The 2017 Construction Outlook: Will the Industry Slow or Grow in the Upcoming 12 Months?


The 2016 construction market was fairly flat (like 1 percent growth), but it gained traction and momentum at the year’s end that looks to propel 2017 into a more productive time period. Bright spots included nonresidential construction spending, which was up by nearly 3 percent on a year-over-year basis, according to the experts at the Associated Builders and Contractors. Certain segments are still red hot, including the office and lodging markets, both of which have experienced more than 20 percent spending growth over the past 12 months.

Led by impressive gains in both single-family and multifamily production, nationwide housing starts surged 25.5 percent in October 2016 (the latest numbers) to a seasonally adjusted annual rate of 1.32 million units, said the National Association of Home Builders. These robust figures correlate with strong builder optimism in the housing market, which looks to continue in 2017; that’s a good sign for small equipment sales, which find a lot of work in housing construction.

Overall, total U.S. construction starts for 2017 might well advance 5 percent to $713 billion, following gains of 11 percent in 2015 and an estimated 1 percent in 2016, according to the construction outlook released by the experts at Dodge Data and Analytics.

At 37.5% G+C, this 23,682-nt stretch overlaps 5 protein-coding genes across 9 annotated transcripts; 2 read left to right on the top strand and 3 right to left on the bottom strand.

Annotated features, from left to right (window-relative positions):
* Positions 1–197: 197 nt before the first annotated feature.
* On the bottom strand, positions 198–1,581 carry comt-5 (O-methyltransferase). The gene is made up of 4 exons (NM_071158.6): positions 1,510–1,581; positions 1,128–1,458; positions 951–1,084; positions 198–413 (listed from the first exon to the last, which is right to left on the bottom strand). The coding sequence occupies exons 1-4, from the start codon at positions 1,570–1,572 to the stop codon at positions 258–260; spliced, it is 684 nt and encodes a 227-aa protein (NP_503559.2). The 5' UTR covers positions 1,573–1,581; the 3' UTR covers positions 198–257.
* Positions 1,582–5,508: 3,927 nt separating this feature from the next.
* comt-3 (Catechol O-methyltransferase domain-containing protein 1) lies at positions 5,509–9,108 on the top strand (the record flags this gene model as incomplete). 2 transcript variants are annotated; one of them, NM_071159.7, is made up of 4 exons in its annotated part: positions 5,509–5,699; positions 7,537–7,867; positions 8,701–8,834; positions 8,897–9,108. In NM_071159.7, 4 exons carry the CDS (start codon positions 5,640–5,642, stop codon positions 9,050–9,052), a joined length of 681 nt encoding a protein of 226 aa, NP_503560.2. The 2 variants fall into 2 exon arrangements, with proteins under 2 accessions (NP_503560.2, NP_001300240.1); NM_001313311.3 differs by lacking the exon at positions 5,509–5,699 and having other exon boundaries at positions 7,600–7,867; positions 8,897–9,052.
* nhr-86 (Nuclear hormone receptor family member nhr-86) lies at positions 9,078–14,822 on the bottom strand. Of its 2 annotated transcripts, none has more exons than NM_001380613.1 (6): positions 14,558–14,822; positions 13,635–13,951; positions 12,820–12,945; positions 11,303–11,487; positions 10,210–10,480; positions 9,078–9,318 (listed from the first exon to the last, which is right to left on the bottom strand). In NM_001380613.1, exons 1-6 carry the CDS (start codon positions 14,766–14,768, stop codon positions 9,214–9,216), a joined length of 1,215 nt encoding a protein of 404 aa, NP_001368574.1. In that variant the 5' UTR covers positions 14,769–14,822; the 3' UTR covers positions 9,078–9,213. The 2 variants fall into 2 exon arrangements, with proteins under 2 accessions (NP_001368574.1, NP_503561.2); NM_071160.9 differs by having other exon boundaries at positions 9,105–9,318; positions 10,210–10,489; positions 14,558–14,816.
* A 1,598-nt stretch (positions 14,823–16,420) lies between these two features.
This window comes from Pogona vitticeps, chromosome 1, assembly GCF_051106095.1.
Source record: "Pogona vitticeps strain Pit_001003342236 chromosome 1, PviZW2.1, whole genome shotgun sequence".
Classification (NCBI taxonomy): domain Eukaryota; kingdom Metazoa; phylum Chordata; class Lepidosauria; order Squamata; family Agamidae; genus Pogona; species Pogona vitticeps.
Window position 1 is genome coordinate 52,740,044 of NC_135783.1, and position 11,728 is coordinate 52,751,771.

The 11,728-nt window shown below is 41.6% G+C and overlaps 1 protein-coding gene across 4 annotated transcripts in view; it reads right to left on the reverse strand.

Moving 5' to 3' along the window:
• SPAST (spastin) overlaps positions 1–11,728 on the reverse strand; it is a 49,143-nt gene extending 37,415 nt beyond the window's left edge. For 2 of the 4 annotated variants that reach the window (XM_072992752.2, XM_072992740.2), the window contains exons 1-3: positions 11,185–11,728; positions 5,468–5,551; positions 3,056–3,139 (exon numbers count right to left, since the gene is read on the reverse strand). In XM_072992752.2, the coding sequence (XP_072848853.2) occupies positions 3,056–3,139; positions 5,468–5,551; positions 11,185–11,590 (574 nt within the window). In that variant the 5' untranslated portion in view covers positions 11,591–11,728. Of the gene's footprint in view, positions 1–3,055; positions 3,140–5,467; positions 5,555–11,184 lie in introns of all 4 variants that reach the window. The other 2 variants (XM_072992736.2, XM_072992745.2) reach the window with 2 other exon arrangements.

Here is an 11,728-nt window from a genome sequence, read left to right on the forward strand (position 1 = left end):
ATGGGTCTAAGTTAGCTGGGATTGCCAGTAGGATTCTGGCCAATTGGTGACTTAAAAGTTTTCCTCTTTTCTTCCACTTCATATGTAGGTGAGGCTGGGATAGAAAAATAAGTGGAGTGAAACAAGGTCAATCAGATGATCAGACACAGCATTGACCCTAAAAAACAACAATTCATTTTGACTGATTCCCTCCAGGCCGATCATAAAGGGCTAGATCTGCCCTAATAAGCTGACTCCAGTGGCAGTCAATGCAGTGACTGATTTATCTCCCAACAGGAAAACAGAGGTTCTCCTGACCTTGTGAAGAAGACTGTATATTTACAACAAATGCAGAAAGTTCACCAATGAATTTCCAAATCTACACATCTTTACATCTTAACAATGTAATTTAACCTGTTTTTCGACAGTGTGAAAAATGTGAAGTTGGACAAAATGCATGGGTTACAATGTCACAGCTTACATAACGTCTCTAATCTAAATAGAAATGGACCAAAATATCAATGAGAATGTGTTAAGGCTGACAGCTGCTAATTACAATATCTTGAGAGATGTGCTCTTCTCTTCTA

“The U.S. construction industry has witnessed signs of deceleration in 2016, following several years of steady growth,” stated Robert Murray, chief economist for Dodge Data and Analytics. “Total construction starts during the first half of [2016] lagged behind what was reported in 2015, raising some concern that the current construction expansion may have run its course. However, the early 2016 shortfall reflected the comparison to unusually elevated activity during the first half of 2015, lifted by 13 very large projects valued each at $1 billion or more, such as a $9 billion liquefied natural gas export terminal in Texas and a $2.5 billion office tower in New York City.”

Murray goes on to note that the construction industry has now entered a more mature phase of its expansion, one that is characterized by slower rates of growth than what took place during the 2012-2015 period. According to the report: Single-family housing will rise 12 percent in dollars in 2017; multifamily housing will be flat in dollars and down 2 percent; commercial building will increase 6 percent; institutional building will advance 10 percent; manufacturing plant construction will increase 6 percent; public works construction will improve 6 percent; and electric utilities and gas plants will fall another 29 percent after the 26 percent decline in 2016.

“On balance, there are a number of positive factors which suggest the construction expansion has room to proceed,” Murray said.

Keith Gribbins
Associate Publisher

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